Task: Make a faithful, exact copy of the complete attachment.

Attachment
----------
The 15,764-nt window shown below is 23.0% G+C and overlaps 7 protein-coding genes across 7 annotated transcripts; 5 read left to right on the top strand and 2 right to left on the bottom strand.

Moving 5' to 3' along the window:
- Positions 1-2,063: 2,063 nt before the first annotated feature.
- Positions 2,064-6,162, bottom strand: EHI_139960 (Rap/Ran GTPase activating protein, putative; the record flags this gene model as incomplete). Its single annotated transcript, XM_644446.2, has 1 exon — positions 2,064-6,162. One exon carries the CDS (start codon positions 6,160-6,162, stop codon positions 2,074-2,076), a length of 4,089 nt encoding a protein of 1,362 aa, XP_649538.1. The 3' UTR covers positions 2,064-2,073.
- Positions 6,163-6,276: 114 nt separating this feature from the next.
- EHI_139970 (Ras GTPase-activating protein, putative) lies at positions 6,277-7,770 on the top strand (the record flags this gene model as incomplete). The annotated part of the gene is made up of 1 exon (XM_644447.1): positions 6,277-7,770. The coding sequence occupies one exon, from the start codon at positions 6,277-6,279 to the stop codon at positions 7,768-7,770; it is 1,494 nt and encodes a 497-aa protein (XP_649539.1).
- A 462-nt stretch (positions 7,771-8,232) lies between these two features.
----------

The 15,764-nt window shown below is 23.0% G+C and overlaps 7 protein-coding genes across 7 annotated transcripts; 5 read left to right on the top strand and 2 right to left on the bottom strand.

Moving 5' to 3' along the window:
- Positions 1-2,063: 2,063 nt before the first annotated feature.
- Positions 2,064-6,162, bottom strand: EHI_139960 (Rap/Ran GTPase activating protein, putative; the record flags this gene model as incomplete). Its single annotated transcript, XM_644446.2, has 1 exon — positions 2,064-6,162. One exon carries the CDS (start codon positions 6,160-6,162, stop codon positions 2,074-2,076), a length of 4,089 nt encoding a protein of 1,362 aa, XP_649538.1. The 3' UTR covers positions 2,064-2,073.
- Positions 6,163-6,276: 114 nt separating this feature from the next.
- EHI_139970 (Ras GTPase-activating protein, putative) lies at positions 6,277-7,770 on the top strand (the record flags this gene model as incomplete). The annotated part of the gene is made up of 1 exon (XM_644447.1): positions 6,277-7,770. The coding sequence occupies one exon, from the start codon at positions 6,277-6,279 to the stop codon at positions 7,768-7,770; it is 1,494 nt and encodes a 497-aa protein (XP_649539.1).
- A 462-nt stretch (positions 7,771-8,232) lies between these two features.